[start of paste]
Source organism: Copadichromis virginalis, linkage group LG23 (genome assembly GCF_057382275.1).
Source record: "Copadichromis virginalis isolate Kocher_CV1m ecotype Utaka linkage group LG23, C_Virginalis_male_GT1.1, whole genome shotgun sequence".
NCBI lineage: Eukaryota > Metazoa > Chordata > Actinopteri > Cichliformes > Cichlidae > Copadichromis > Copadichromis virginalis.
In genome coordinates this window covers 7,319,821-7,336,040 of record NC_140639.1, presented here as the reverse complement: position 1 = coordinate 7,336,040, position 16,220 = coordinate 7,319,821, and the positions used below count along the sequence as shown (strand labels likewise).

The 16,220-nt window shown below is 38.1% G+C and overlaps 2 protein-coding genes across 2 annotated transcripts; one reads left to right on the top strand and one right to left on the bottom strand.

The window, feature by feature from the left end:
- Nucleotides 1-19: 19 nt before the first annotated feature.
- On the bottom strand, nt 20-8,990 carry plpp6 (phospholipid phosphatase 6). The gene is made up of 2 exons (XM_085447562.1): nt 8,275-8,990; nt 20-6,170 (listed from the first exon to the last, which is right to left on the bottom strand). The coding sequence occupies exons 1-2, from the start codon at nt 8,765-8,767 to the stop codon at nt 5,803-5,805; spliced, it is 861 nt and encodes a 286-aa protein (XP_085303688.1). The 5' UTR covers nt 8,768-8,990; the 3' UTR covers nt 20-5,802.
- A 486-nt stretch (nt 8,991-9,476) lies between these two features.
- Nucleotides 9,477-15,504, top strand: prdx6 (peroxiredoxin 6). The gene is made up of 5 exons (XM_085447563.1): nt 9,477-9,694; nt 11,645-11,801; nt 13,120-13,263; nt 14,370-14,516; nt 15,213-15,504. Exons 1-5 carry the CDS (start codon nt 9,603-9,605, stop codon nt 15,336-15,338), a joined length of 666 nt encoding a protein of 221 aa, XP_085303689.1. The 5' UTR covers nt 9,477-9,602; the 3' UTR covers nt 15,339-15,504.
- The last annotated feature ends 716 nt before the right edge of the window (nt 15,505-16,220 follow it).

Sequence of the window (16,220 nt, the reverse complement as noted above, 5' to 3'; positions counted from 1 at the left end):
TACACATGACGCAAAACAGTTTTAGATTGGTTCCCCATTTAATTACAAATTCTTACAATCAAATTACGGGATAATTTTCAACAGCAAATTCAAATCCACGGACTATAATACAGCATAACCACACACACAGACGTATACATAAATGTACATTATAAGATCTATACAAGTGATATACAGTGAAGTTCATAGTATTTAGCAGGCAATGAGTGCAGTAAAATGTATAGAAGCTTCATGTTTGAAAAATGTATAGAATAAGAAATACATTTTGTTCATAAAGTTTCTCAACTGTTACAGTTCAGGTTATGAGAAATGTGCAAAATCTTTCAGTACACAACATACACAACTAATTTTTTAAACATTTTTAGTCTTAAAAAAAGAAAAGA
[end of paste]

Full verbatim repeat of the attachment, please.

Source organism: Copadichromis virginalis, linkage group LG23 (genome assembly GCF_057382275.1).
Source record: "Copadichromis virginalis isolate Kocher_CV1m ecotype Utaka linkage group LG23, C_Virginalis_male_GT1.1, whole genome shotgun sequence".
NCBI lineage: Eukaryota > Metazoa > Chordata > Actinopteri > Cichliformes > Cichlidae > Copadichromis > Copadichromis virginalis.
In genome coordinates this window covers 7,319,821-7,336,040 of record NC_140639.1, presented here as the reverse complement: position 1 = coordinate 7,336,040, position 16,220 = coordinate 7,319,821, and the positions used below count along the sequence as shown (strand labels likewise).

The 16,220-nt window shown below is 38.1% G+C and overlaps 2 protein-coding genes across 2 annotated transcripts; one reads left to right on the top strand and one right to left on the bottom strand.

The window, feature by feature from the left end:
- Nucleotides 1-19: 19 nt before the first annotated feature.
- On the bottom strand, nt 20-8,990 carry plpp6 (phospholipid phosphatase 6). The gene is made up of 2 exons (XM_085447562.1): nt 8,275-8,990; nt 20-6,170 (listed from the first exon to the last, which is right to left on the bottom strand). The coding sequence occupies exons 1-2, from the start codon at nt 8,765-8,767 to the stop codon at nt 5,803-5,805; spliced, it is 861 nt and encodes a 286-aa protein (XP_085303688.1). The 5' UTR covers nt 8,768-8,990; the 3' UTR covers nt 20-5,802.
- A 486-nt stretch (nt 8,991-9,476) lies between these two features.
- Nucleotides 9,477-15,504, top strand: prdx6 (peroxiredoxin 6). The gene is made up of 5 exons (XM_085447563.1): nt 9,477-9,694; nt 11,645-11,801; nt 13,120-13,263; nt 14,370-14,516; nt 15,213-15,504. Exons 1-5 carry the CDS (start codon nt 9,603-9,605, stop codon nt 15,336-15,338), a joined length of 666 nt encoding a protein of 221 aa, XP_085303689.1. The 5' UTR covers nt 9,477-9,602; the 3' UTR covers nt 15,339-15,504.
- The last annotated feature ends 716 nt before the right edge of the window (nt 15,505-16,220 follow it).

Sequence of the window (16,220 nt, the reverse complement as noted above, 5' to 3'; positions counted from 1 at the left end):
TACACATGACGCAAAACAGTTTTAGATTGGTTCCCCATTTAATTACAAATTCTTACAATCAAATTACGGGATAATTTTCAACAGCAAATTCAAATCCACGGACTATAATACAGCATAACCACACACACAGACGTATACATAAATGTACATTATAAGATCTATACAAGTGATATACAGTGAAGTTCATAGTATTTAGCAGGCAATGAGTGCAGTAAAATGTATAGAAGCTTCATGTTTGAAAAATGTATAGAATAAGAAATACATTTTGTTCATAAAGTTTCTCAACTGTTACAGTTCAGGTTATGAGAAATGTGCAAAATCTTTCAGTACACAACATACACAACTAATTTTTTAAACATTTTTAGTCTTAAAAAAAGAAAAGA